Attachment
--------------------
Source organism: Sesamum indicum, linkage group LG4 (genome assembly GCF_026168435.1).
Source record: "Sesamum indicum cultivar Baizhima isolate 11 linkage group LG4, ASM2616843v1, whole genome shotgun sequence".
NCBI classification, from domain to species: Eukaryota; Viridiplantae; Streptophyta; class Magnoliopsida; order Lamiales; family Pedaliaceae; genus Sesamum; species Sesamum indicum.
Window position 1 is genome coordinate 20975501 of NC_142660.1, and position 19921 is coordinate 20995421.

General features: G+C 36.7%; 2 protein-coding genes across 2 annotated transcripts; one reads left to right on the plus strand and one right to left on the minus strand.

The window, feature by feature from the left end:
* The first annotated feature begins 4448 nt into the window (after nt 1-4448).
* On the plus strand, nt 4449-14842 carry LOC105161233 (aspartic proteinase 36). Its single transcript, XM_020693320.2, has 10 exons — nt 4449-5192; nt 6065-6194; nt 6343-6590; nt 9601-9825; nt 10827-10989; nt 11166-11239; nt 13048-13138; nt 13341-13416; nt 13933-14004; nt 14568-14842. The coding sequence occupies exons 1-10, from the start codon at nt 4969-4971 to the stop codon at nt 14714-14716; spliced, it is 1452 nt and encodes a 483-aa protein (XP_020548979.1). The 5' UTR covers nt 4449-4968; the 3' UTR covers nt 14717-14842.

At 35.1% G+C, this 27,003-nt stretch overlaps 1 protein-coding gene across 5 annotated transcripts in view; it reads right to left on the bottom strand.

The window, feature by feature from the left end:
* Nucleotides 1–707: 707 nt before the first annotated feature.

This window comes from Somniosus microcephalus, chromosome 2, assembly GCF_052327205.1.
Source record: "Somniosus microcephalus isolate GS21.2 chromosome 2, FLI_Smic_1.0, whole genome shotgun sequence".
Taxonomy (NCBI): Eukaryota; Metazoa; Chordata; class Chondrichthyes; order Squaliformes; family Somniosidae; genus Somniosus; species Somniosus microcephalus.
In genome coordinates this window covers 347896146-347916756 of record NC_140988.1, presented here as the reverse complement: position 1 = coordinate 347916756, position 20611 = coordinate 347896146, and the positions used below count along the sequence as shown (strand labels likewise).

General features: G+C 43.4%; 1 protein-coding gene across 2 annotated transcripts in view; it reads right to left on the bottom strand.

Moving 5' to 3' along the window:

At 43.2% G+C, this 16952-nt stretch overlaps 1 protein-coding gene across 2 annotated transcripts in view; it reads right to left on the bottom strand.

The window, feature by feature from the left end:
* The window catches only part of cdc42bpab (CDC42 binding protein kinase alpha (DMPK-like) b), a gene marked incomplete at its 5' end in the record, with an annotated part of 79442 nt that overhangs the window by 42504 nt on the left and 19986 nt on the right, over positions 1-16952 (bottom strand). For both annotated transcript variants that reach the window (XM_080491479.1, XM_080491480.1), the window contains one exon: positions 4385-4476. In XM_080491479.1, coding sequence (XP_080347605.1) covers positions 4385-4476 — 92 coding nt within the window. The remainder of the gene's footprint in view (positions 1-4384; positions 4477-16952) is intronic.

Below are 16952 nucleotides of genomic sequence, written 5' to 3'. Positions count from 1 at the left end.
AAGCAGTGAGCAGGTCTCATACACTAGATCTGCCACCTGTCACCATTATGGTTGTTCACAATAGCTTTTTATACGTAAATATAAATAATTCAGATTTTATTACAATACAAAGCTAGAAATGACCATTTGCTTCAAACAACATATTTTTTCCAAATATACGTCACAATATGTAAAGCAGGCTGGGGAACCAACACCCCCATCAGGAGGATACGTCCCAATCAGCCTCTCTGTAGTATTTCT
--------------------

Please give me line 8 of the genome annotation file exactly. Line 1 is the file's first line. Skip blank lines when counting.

* On the plus strand, nt 4449-14842 carry LOC105161233 (aspartic proteinase 36). Its single transcript, XM_020693320.2, has 10 exons — nt 4449-5192; nt 6065-6194; nt 6343-6590; nt 9601-9825; nt 10827-10989; nt 11166-11239; nt 13048-13138; nt 13341-13416; nt 13933-14004; nt 14568-14842. The coding sequence occupies exons 1-10, from the start codon at nt 4969-4971 to the stop codon at nt 14714-14716; spliced, it is 1452 nt and encodes a 483-aa protein (XP_020548979.1). The 5' UTR covers nt 4449-4968; the 3' UTR covers nt 14717-14842.